The Gaza Strip in Rabbinic Literature

The Gaza Strip in Rabbinic Literature

Many Halachic ordinances in different areas are connected to the city of Gaza: with infections (of leprosy), with ordaining elders and trade with gentiles. These were determined according to the Jewish life in this city. These sources in Rabbinic literature served as proof for adjudicators who claimed that Gaza is part of the Land of Israel.

A House Affected by Leprosy in Gaza

The laws for an infected house are different from those for a person with leprosy or clothes infected with leprosy and are customary only in the Land of Israel: “When ye are come into the land of Canaan, which I give to you for a possession, and I put the plague of leprosy in a house of the land of your possession” (Leviticus 14: 34).

In the Tosefta tractate of Nega’im 6:1 it says the following:

“Rabbi Eliezer the son of Rabbi Tzadok said: ‘there was a place within the area of Gaza and it was called Leprous Ruins.” From this, Rabbi Ashturi HaParchi concluded that Gaza is within the Land of Israel, and so he said:

In this chapter discussing a rebellious son (Sanhedrin 71, a, and Tosefta Negaim 6 first halacha): “Rabbi Eliezer son of Rabbi Zadok said: There was a place within a Sabbath’s walk of Gaza, which was called the Leprous Ruins. And house leprosy is only in the Land of Israel as it is said ‘to you for a possession’.”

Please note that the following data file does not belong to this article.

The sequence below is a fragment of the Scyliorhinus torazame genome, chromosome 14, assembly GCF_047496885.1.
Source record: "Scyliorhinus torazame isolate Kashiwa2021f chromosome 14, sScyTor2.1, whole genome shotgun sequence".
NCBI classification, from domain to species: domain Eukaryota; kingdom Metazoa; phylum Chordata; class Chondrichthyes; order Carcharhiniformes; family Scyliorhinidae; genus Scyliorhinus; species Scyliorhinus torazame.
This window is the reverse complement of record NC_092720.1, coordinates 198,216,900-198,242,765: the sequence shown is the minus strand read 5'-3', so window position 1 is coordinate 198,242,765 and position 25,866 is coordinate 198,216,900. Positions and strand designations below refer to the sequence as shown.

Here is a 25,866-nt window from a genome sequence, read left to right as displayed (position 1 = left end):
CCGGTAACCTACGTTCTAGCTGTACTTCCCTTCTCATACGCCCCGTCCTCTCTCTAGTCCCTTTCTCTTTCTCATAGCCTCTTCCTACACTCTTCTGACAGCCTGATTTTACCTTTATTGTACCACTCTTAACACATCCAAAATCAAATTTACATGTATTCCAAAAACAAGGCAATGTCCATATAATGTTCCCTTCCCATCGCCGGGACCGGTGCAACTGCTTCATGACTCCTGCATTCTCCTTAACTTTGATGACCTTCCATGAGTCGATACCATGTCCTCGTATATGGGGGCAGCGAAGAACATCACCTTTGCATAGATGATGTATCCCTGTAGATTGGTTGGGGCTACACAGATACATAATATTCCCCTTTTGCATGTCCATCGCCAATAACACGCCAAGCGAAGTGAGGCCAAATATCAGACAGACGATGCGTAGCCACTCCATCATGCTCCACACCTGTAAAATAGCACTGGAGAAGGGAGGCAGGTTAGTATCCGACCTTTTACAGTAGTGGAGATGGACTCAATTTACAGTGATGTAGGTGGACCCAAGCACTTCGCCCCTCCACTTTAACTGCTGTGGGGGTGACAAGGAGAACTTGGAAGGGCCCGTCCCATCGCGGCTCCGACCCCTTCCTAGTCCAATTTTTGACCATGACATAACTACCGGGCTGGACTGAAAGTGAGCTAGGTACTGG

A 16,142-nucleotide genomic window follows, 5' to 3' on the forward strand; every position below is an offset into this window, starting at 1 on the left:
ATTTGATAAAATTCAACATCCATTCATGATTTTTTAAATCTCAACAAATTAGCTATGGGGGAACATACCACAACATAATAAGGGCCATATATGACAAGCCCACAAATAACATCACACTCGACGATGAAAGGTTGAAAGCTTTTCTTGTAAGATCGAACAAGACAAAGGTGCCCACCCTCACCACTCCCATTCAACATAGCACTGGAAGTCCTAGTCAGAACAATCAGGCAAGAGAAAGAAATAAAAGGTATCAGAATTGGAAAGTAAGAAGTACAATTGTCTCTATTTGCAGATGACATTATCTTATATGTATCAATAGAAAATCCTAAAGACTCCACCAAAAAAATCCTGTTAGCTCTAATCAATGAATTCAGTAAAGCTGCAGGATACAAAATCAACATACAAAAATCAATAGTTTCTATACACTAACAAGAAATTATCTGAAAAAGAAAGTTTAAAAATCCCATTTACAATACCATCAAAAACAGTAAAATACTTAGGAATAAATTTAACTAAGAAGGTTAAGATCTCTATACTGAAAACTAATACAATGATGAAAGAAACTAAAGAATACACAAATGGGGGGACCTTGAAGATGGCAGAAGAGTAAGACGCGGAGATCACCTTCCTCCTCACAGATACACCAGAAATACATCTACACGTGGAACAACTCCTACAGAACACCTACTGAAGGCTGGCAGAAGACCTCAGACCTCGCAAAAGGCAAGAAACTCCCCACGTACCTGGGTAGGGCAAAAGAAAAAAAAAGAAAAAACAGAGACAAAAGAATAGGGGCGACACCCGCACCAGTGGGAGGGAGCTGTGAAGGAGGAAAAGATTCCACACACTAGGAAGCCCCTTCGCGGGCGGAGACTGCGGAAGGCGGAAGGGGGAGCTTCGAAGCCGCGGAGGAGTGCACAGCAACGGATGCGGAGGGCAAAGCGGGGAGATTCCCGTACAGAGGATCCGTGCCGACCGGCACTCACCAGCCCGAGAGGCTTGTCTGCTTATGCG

The Fair in Gaza

In the Yerushalmi Talmud tractate Avoda Zara 1:4 in the issue dealing with trade and negotiations in markets which had idol worship, the question arose regarding the fair in Gaza: “Rabbi Yitzhak son of Rabbi Nachman asked Rabbi Hanina: The fair in Gaza – what of it?” The Talmud in Avoda Zara 11b asks regarding what the Mishna had said: ” How far will it be from the market that is in the city? Rabbi Shimon Ben Lakish said, quoting Rabbi Hanina: ‘like Atulaza and Gaza’.” From here Rabbi Yaacov Imadin proves that Gaza is part of the Land of Israel since the laws of trade with idol worshippers are practiced there in accordance with the laws in Israel, and these were different from the customs practiced by those living abroad.

The Fowl in Gaza

The Talmud in the tractate of Shabbat describes a discussion between two Amoraim comparing the birds of Babylon to the birds of the Land of Israel.

“Rabbi Hiyya son of Abba and Rabbi Assi were sitting before Rabbi Yohanon, while Rabbi Yohanon was sitting and dozing. Now, Rabbi Hiyya son of Abba asked Rabbi Assi, why are the fowls in Babylonia fat? Go to the wilderness of Gaza, he replied, and I will show you fatter ones…” (Shabbat 145b)

Rashi comments there:

“Why are the fowls in Babylonia fat – fatter than the ones in Israel. Kelech-means lech lecha (go for you) in a shortened version. To the wilderness of Gaza – and it is in the Land of Israel.”

From the comparison between the fowls raised in Babylonia to those raised in Israel, one concluded that those in the Gaza wilderness are fatter than those in Babylonia. Rashi emphasizes that Gaza is part of the Land of Israel.

Based on an article by Rabbi Yehuda Zoldan, Gaza in the Mishna and the Talmud, The Torah and the Land, part 7, Machon HaTorah VeHaretz publishing